Muppet Show Viewing Guide: Season 5

Season 5 is probably the best The Muppet Show has to offer. If the DVD releases had been based on merit rather than chronology, it should have been the first. Then everyone could enjoy it without having to offer up a pound of flesh to Disney per month in perpetuity.

It makes me a little sad that Henson and Co. stopped making The Muppet Show just as they got really good at it. Nevertheless, this season has its uncomfortable moments just as the other ones do. Furthermore, ceasing production on the Muppet Show freed them up to do Fraggle Rock. And as good as The Muppet Show can be at times, (the original) Fraggle Rock is infinitely better. Yeah, I said it, and I’ll stand by it.

I’m classifying The Muppet Show Season 5 episodes according to the same system that I used in my Season 4 Viewing Guide:

  • Delightful
  • Mostly Harmless
  • Cringeworthy
  • Horrific

However, because there are a couple of episodes not readily available for viewing, I’ve had to add a couple of special categories. 

So, look … I have some serious issues with The Muppet Show, issues that I had long before Disney added content warnings to 15% of the episodes. There are some stereotypes and modeling that I believe to potentially harmful, even taking the good intentions behind them into consideration. In the interest of personal integrity, it’s important to me to call those things out. 

On the other hand, it is possible to overreact to things that are mildly upsetting but really don’t matter. For someone of my temperament, it’s really easy to get caught up in righteous indignation. Nevertheless, when I take a step back and look at the matter objectively, I think that overreaction is counterproductive because flying off the handle about every little thing makes it more difficult to focus on those that are really important. I think everyone, myself included, could benefit from lightening up about this just a little. Not a lot, mind you, maybe just by 5%. For my part, this means trying to target my critiques toward the biggest issues and not focusing so much on the little nit-picky things that don’t really matter.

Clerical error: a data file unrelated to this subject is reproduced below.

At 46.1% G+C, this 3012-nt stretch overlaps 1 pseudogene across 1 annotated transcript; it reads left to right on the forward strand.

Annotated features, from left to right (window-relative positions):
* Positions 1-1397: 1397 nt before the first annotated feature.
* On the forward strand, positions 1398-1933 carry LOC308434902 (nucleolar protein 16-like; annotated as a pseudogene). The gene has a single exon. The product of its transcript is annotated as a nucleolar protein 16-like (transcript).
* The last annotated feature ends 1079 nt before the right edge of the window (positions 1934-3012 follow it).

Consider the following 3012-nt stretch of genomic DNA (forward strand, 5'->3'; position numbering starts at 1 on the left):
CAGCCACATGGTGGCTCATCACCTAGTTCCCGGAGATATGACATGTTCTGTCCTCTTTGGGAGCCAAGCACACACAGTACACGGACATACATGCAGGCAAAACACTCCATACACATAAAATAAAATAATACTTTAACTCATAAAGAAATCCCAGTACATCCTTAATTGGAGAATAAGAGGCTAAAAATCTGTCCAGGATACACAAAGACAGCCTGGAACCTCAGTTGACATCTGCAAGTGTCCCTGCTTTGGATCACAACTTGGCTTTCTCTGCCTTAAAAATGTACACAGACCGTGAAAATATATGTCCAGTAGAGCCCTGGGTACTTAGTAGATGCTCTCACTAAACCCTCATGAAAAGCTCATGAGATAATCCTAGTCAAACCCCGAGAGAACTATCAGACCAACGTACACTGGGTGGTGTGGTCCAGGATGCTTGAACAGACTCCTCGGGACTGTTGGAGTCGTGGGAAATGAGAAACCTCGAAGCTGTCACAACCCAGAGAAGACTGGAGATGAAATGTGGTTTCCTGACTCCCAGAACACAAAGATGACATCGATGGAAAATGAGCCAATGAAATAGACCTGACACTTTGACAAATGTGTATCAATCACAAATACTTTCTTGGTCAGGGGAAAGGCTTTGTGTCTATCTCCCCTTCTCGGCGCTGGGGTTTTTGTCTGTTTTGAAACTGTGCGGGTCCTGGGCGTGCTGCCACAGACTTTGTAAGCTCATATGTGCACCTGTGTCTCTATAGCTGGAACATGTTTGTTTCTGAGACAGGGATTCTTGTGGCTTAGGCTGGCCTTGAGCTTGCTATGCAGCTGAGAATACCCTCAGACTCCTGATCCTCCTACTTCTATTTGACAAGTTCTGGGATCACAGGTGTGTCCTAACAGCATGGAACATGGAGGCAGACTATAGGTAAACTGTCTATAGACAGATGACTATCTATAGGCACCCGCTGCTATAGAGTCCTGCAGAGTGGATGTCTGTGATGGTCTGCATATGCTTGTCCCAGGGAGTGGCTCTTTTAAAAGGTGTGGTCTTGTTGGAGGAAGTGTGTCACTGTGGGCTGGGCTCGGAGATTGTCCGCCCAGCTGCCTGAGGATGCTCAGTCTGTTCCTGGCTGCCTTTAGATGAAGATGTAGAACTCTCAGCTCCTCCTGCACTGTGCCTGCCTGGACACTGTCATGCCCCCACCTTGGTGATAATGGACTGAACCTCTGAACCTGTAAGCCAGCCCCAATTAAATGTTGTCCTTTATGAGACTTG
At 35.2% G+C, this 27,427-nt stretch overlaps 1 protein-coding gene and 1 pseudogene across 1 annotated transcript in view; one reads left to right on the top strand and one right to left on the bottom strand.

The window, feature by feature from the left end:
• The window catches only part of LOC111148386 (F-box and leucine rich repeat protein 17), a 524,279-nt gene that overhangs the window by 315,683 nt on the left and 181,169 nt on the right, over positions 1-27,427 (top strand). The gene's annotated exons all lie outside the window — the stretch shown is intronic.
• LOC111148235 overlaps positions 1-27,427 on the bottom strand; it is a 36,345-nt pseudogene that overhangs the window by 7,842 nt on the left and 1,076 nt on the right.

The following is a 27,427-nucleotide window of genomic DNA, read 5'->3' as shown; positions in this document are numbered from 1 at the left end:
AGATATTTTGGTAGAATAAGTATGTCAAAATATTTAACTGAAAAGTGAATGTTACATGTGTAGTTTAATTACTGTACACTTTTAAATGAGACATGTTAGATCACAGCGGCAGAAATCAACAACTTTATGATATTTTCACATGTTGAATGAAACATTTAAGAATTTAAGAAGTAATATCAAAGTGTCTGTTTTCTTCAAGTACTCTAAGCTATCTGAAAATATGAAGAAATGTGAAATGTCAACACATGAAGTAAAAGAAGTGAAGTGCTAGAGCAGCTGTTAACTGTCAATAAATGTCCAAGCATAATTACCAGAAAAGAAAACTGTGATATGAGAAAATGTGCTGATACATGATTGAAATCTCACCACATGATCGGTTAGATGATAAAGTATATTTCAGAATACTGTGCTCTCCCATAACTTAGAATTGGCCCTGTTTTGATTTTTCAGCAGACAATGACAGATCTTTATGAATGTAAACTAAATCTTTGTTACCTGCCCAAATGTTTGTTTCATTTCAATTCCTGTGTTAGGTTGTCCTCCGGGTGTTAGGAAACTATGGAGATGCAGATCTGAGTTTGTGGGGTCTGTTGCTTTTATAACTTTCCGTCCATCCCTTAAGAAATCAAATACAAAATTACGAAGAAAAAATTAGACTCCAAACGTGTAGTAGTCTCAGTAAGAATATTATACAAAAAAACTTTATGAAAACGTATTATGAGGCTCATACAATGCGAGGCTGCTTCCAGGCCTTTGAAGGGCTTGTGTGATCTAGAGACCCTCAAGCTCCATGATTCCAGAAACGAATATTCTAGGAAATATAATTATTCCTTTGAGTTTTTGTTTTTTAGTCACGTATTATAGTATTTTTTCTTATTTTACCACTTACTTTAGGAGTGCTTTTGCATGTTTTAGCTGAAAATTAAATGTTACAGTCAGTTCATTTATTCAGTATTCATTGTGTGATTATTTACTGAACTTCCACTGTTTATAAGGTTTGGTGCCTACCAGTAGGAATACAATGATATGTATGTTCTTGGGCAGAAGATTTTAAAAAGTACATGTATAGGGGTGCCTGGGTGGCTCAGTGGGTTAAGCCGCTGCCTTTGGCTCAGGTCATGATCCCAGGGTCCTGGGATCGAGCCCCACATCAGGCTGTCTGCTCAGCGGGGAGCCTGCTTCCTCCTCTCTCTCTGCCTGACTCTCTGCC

Of course, that raises the question of who decides what matters and what doesn’t. Well, it’s my blog, so for the purpose of this comprehensive season review, I guess I’m the one who gets to decide. 


Senor Wences and Bruce Schwartz:

  • Okay, there’s some gratuitous Piggy violence in the UK spot that keeps this episode from being completely delightful. However, I’m making an exception and listing this episode here because it’s a must-see episode and the highlight isn’t on YouTube, at least not that I can find.
  • Like every MST3K fan, I was aware of Senor Wences because the riffers reference him frequently. I knew he was one of those ventriloquists who literally talk to the hand, and I knew he had a character that lived inside a box. However, I had never seen his act before. So I didn’t know, for example, that he actually opens up the box so that we can see the character inside it, which was … unexpected.
  • Jim Henson’s pride in his profession really shines through in this episode, and it’s a joy to see. For example, it warms my heart to see how supportive Kermit is of Beauregard’s amateur puppetry efforts.
  • I really love all the meta puppet humor that this episode provides. However, my favorite part of Senor Wences’ act isn’t the puppets at all but his phone schtick.
  • In perhaps the biggest instance of unintentional(?) irony in the history of the Muppets, Miss Piggy (of all people) complains that Beauregard’s puppet act is too violent. 
  • Pinocchio is basically a proto-Wembley who sounds and moves exactly like him. Therefore, it’s a little weird to hear his voice singing lyrics that, in another context, could be suggestive. 
  • During the songPuppet Man,” Pinocchio sings the lyric “pull my string,” then holds up his hand to show that there actually is a string attached to his wrist. Yet it’s less obvious than his arm rod, so the joke is almost lost.